It is a good idea to nurse your baby soon after he arrives. Many women nurse their babies in the delivery room within an hour after birth. Your breasts are full of colostrum, the very important nourishment that is rich with antibodies and vitamins. Colostrum is baby’s first milk. Your milk will come in about 2-5 days after delivery. Colostrum is all your baby will need until your milk comes in. There is no need to supplement your baby’s diet. Babies are born with a strong sucking reflex. First, get yourself into a comfortable position so that your body can relax. Hold your baby so that he faces you (tummy to tummy), hold your breast with your hand shaped in the letter “C” (the thumb is opposite the other fingers), tickle the baby’s lower lip so he opens his mouth wide, and place your nipple and areola into his mouth as you pull him towards you. He will begin to suck. Latching on is the process where the baby gets on to the breast for successful nursing. This is the hardest part. To make sure the baby is latched on properly, the bottom of his ear lobes will move a bit as he sucks and swallows and you should not be in pain. His lip will probably be slightly folded outward as he nurses. If the baby is not latched on properly, he will not get milk, your nipples will get sore, and both of you will become frustrated. Try to latch on correctly. To try again or to take the baby off the breast, put your finger towards the corner of his mouth and “break the suction” as you push inward toward your breast and pull the baby away from you slightly. Do not just pull him off your breast otherwise you will get sore nipples. The breasts will “let down” the milk after 1-3 minutes of nursing. This is the process where the milk moves from the milk glands to the milk ducts and out through the nipple. You may feel a tingling in the breast. Relaxation is necessary for “let down” to occur. Let down is developed well after 2-3 weeks of nursing. Nurse on the first side for about 10 minutes, burp the baby, and then let him finish on the other side. He may nurse 5 minutes or 20 minutes. Burp him again after the second breast. For the next feeding, start on the breast you finished on the last time. Every baby nurses differently. You will get to know your baby in a very short time. He will develop a pattern of nursing. Eventually, you want to nurse 15-20 minutes on each side. It is important that the baby be seen by his doctor 24-48 hours after delivery to ensure he is getting adequate nutrition. The 2-week check up is also important for your baby, as his weight will be checked. It can be very helpful to your doctor and yourself if you keep a nursing record. List the time of the feeding and how long the baby nursed on each side.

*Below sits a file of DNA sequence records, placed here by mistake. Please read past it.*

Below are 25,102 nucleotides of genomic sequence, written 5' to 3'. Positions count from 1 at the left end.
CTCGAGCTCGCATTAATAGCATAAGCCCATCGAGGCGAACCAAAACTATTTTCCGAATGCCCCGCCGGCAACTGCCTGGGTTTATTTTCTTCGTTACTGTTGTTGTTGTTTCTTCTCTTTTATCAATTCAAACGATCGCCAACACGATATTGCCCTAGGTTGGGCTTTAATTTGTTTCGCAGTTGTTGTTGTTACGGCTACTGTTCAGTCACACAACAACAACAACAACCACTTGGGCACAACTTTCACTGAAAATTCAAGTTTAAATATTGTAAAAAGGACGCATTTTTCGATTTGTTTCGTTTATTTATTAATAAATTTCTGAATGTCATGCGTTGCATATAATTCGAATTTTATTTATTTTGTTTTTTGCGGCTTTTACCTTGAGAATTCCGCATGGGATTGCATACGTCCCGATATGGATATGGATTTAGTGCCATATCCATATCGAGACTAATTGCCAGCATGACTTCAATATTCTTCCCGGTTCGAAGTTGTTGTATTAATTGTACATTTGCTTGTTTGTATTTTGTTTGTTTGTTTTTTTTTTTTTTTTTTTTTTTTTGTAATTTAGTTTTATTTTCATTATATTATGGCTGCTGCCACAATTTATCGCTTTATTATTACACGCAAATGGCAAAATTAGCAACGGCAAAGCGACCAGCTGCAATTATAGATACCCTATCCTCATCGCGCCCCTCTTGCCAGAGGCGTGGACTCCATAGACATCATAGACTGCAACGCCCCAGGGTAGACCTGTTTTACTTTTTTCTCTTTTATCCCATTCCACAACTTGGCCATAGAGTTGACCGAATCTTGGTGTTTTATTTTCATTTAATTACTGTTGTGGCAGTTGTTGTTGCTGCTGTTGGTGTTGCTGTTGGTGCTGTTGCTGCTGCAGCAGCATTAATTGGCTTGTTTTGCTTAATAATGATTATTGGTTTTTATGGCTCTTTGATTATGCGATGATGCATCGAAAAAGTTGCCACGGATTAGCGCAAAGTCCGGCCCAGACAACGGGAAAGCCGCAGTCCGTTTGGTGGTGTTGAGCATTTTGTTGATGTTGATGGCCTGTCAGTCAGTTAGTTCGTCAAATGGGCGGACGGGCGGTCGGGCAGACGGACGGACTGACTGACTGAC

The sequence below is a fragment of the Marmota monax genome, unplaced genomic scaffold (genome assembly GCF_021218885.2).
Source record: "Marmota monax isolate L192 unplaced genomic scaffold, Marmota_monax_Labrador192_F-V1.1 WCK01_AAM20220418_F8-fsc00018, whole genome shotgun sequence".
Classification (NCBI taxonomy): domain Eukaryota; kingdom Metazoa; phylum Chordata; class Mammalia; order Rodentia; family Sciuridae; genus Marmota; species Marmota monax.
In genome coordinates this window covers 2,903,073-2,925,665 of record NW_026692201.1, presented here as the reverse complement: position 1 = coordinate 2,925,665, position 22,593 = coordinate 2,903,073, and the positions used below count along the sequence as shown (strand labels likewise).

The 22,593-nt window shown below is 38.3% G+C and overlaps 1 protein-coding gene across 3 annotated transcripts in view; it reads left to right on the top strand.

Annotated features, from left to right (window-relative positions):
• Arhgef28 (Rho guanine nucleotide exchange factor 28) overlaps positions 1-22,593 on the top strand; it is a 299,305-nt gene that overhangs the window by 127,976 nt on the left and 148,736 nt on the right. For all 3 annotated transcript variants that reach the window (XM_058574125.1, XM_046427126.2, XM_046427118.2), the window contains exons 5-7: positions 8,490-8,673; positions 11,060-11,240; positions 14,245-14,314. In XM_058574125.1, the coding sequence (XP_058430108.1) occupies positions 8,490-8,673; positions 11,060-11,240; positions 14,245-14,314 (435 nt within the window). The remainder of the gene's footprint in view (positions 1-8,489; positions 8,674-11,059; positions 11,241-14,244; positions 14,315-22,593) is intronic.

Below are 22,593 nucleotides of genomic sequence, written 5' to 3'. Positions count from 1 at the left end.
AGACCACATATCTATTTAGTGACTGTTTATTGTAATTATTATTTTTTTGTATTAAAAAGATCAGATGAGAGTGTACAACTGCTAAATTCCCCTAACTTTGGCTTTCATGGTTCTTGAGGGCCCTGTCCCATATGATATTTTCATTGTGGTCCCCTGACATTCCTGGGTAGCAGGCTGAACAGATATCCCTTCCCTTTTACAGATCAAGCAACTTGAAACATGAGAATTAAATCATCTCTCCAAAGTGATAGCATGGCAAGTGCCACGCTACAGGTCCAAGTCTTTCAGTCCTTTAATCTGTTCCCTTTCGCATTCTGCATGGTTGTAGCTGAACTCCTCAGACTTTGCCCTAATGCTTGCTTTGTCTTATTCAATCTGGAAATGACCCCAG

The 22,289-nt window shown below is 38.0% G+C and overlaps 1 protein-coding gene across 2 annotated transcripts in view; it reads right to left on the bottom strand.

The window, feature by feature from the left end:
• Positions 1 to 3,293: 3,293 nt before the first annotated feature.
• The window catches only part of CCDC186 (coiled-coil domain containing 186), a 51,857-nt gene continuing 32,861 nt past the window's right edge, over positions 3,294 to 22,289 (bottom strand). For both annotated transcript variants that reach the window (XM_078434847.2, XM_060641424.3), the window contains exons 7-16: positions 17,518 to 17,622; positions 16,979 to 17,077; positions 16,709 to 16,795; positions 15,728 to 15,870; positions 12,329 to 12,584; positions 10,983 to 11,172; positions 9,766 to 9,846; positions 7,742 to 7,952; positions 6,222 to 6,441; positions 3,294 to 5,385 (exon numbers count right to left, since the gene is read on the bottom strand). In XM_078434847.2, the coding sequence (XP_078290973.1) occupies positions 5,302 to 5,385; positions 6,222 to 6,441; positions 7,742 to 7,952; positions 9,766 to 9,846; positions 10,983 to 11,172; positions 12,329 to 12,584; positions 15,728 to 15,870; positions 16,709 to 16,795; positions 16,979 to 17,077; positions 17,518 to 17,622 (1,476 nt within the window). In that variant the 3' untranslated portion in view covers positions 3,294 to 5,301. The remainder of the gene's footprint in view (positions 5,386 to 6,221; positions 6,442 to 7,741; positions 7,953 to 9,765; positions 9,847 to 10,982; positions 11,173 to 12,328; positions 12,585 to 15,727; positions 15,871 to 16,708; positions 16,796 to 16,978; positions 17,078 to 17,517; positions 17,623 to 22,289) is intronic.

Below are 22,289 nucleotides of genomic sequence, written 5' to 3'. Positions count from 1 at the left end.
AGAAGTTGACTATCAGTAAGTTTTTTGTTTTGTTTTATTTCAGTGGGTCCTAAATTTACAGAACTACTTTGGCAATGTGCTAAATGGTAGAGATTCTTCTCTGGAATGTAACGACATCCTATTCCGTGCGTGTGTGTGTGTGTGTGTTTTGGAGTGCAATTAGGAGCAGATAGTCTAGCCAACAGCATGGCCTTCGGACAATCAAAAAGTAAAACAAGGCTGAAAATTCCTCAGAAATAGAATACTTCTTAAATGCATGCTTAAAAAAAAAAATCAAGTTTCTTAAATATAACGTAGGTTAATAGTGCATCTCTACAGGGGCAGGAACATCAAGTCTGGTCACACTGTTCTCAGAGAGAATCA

In the beginning, it is important to feed your baby before she is really hungry. This is important for the baby’s health. Also, the baby is learning a very important concept called trust from you. Your baby will trust you earlier and bond with you sooner if she is not hungry. Until your milk supply is well established and your baby is gaining weight (around 2 weeks old), nurse whenever your baby cries or seems hungry. Crying is a late sign of hunger. Look for her to have increased alertness or activity, opening the mouth frequently (mouthing) and rooting (when something touches her cheek, she moves her head in that direction and opens her mouth). Most breast-fed newborns need to nurse every 1.5 – 3 hours or 8-12 times in a 24-hour period. At night, your baby can go 4 hours in between feedings. Do not let more than 5 hours pass in between feedings in a newborn. This is too long for her and can cause your breasts to become engorged (painful swollen breasts filled with milk). It is very important not to use any artificial nipples during the first 2-3 weeks of breast-feeding. Do not give your baby any water, sugar water, supplemental infant formula (unless directed by your doctor), cereal or other solid food, or pacifiers. This could cause “nipple confusion” and she may not take your breast again. It is important that you and your baby become proficient in nursing before you introduce her to an easier sucking mechanism. Sucking from a bottle requires no learning. Your milk production is based on the frequency and duration of nursing. If you “supplement” your nursing in these early days, your milk production will drop off and your baby will not get enough to eat. Milk production works off the supply and demand principal. After a few weeks, your baby will begin to go for longer times in between feedings, 2-5 hours, and will nurse about 6-10 times within a 24-hour period. After a few more weeks, your baby will continue to increase the time in between feedings and may start to “sleep through the night”, usually about 5-6 hours without nursing. When your baby is a few months old, she will nurse about every 4-5 hours or 5-7 times within a 24-hour period. Cereal and other solid foods are usually introduced to your baby when she is between 4-6 months old.